The Memorial’s permanent exhibition, which opened in August 2012, addresses the murder of more than 9,000 sick and disabled persons from psychiatric hospitals in northern and central Germany, including Berlin.
Historical foundations and “trial killings”
The exhibition begins by exploring the historical foundations of Nazi euthanasia and racial hygiene policy in propaganda posters and writings about eugenics. In Brandenburg in January 1940, a decision was made, at a “trial killing,” to conduct mass murder by using gas. Testimony from people involved, which is presented on a monitor, provide evidence of this.
The procedure of the murders
The exhibition then moves on to the technical and organizational procedures of the murders. The calendar of the physician who supervised the killings, Dr. Irmfried Eberl, documents the timing and planning.
The first victims in Brandenburg were mentally ill criminals. The exhibition also emphasizes the euthanasia killing facility’s significance as a place where systematic mass murder was practiced on Jewish patients. The largest group of those murdered in Brandenburg were people with a broad array of psychiatric diagnoses and disabilities, as well as social outcasts. Children from the nearby facility in Görden were killed in the gas chamber in Brandenburg an der Havel for research purposes. The exhibition includes a publication from the year 1948 that shows how the research results were used after the end of the war.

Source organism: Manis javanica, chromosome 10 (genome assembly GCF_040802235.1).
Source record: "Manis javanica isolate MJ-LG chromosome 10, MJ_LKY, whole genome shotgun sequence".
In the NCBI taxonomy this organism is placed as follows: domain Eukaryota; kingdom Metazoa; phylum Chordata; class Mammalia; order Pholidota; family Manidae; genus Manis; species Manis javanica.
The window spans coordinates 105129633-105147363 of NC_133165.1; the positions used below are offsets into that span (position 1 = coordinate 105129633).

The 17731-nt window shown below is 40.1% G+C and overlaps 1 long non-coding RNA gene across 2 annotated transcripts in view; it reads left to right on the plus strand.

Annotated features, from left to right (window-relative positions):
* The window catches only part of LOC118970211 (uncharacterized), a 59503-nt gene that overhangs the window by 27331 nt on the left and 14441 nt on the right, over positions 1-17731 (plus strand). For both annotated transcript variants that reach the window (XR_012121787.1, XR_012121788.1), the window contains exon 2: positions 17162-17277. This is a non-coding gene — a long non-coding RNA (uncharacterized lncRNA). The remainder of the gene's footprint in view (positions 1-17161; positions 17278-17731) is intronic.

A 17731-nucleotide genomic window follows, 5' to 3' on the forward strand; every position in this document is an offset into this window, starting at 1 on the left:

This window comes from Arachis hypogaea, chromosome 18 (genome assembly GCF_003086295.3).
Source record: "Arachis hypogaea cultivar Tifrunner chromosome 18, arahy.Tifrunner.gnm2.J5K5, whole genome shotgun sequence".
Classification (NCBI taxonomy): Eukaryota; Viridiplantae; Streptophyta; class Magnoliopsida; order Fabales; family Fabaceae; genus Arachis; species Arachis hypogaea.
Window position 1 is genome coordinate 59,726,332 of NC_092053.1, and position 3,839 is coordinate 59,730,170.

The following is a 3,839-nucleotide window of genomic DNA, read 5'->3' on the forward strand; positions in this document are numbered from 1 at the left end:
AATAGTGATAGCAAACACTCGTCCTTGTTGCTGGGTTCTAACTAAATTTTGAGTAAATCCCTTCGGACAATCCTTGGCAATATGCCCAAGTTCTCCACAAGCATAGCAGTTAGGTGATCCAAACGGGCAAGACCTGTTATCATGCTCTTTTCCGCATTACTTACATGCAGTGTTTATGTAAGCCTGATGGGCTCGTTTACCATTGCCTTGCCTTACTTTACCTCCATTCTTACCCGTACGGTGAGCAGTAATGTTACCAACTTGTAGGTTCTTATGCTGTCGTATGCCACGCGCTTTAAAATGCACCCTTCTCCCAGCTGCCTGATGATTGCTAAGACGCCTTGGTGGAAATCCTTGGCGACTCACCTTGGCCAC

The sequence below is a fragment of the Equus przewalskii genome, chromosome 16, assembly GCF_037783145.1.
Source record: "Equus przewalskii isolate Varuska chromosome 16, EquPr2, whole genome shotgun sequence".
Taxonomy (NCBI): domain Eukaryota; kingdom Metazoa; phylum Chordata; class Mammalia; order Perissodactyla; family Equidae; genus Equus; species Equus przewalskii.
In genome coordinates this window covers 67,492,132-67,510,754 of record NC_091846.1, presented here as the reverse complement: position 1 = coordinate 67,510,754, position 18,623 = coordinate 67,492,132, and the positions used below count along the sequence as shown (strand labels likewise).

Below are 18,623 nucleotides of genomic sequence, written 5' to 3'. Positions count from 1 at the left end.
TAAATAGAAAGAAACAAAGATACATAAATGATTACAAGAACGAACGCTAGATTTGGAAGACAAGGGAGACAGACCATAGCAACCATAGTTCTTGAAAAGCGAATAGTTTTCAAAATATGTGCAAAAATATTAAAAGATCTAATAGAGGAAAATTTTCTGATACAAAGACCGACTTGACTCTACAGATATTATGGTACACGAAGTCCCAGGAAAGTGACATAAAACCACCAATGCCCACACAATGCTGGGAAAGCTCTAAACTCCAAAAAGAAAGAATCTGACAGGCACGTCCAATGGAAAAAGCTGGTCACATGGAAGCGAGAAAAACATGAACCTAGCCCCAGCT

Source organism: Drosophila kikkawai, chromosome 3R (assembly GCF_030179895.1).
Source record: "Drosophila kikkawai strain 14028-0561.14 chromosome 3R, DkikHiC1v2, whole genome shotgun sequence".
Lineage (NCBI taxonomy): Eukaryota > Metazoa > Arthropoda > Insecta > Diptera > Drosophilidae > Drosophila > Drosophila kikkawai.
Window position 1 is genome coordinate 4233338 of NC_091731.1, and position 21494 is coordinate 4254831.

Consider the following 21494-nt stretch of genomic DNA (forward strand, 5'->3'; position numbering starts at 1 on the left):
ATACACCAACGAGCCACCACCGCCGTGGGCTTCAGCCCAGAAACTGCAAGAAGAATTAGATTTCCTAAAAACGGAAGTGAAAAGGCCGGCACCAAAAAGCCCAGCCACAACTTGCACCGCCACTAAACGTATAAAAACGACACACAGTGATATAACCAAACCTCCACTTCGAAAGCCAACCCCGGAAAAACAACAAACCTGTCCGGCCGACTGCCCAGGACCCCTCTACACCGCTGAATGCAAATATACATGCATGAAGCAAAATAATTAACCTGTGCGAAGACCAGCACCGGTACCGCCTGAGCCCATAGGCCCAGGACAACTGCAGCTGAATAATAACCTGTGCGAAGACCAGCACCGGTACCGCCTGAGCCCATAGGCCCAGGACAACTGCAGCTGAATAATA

The biographies of about 30 victims have been recreated on the basis of photographs and documents from their families. A commemorative book contains the names of more than 8,200 victims who have been identified.
The next section of the exhibition documents resistance against the murder of the ill. Several state and municipal offices, companies and individuals knew about the euthanasia operation. However, there was scarcely any opposition in Brandenburg and the region; open resistance remained the exception. Only a few courageous individuals, such as Lothar Kreyssig, a guardianship judge at the Brandenburg district court, used their knowledge and their position to prevent the delivery and murder of patients.
A touch screen enables visitors to examine the biographies of several of the total of 70 individuals who were demonstrably involved in the killing facility: physicians, nursing staff, police officials, SA and SS men, administrative, management and domestic staff. Some of the staff were put to work after the euthanasia murders in the death camps of “Operation Reinhardt” in the Holocaust. The connection between the euthanasia murders and the Holocaust is the subject of the next section.
Prosecution and commemoration
The exhibition concludes with an examination of the prosecutions for the killings after 1945 and the history of commemorations in Brandenburg an der Havel after the end of the war.